FIG. 2 is a graph illustrating test results showing reduced fouling with several different blends used in the process in accordance with this invention;

FIG. 3 is a graph illustrating test results from an on-line cleaning simulation;

FIG. 4 is a profilimetry analysis of a whole crude oil fouling run;

FIG. 5 is a profilimetry analysis of a blended crude oil cleaning run; and

FIG. 6 is a profilimetry analysis of another blended crude oil cleaning run.

In the drawings, like reference numerals indicate corresponding parts in the different figures.

DETAILED DESCRIPTION OF PREFERRED EMBODIMENTS

This invention is directed to different aspects of addressing sludge build up in crude oil storage equipment in refineries and petrochemical plants. In a preferred use, the processes are applied to crude oil storage tanks, but may also be used in storage containers for other high gravity petroleum products. For ease of reference, the petroleum products are referred to herein as crude oil, which will be understood to include similar products that experience sludge build up. Of course, it is possible to apply the invention to other processing facilities and heat exchangers, particularly those that are susceptible to build up and also to fouling in a similar manner as experienced during refining processes and are inconvenient to take off line for repair and cleaning.

It has been found that selected crude oils have a higher solvent power for asphaltenes and that streams of these selected crude oils may be used to remove the precipitated asphaltenes from heat exchanger surfaces before solid, adherent coke deposits can be formed. These crude oils are referred to as high solvent power (HSP) crude oils. HSP crude oils are defined as those with solubility blending numbers (SBN) greater than 100 (SBN>100).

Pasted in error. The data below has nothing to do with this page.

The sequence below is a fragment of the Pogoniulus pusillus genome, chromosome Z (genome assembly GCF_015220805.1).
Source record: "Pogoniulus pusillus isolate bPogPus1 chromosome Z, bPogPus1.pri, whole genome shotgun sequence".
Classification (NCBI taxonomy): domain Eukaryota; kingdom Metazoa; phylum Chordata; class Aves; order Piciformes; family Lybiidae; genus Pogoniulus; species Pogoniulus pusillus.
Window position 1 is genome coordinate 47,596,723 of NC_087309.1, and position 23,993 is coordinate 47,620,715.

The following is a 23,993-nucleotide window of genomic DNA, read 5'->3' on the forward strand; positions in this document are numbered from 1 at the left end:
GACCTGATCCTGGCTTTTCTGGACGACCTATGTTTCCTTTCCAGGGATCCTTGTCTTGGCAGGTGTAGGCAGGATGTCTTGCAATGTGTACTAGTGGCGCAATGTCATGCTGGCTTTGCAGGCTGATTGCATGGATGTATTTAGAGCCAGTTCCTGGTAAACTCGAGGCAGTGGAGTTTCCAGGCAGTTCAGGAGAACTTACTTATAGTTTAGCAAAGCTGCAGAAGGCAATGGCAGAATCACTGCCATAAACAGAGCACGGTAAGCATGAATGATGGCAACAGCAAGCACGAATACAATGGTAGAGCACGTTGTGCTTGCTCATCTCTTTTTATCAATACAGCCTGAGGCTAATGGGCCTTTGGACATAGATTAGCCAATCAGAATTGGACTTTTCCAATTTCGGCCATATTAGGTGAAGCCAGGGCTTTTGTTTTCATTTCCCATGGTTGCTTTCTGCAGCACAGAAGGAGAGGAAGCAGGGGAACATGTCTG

For example, in a prior invention, heat exchangers are cleaned by the use of high solvent power (HSP) oil that is admitted to the exchanger and allowed to soak the surfaces for a sufficient period of time to dissolve the asphaltenes. After the period of time, the oil is removed with the dissolved asphaltenes and any loosened deposits, recovered and processed in the refinery by conventional refining operations, e.g., by sending to the coker. This is disclosed in related application U.S. Ser. No. 11/391,258 entitled On-Line Heat Exchanger Cleaning Method, which was filed Mar. 29, 2006, and is now pending. The contents of this related application are incorporated herein by reference.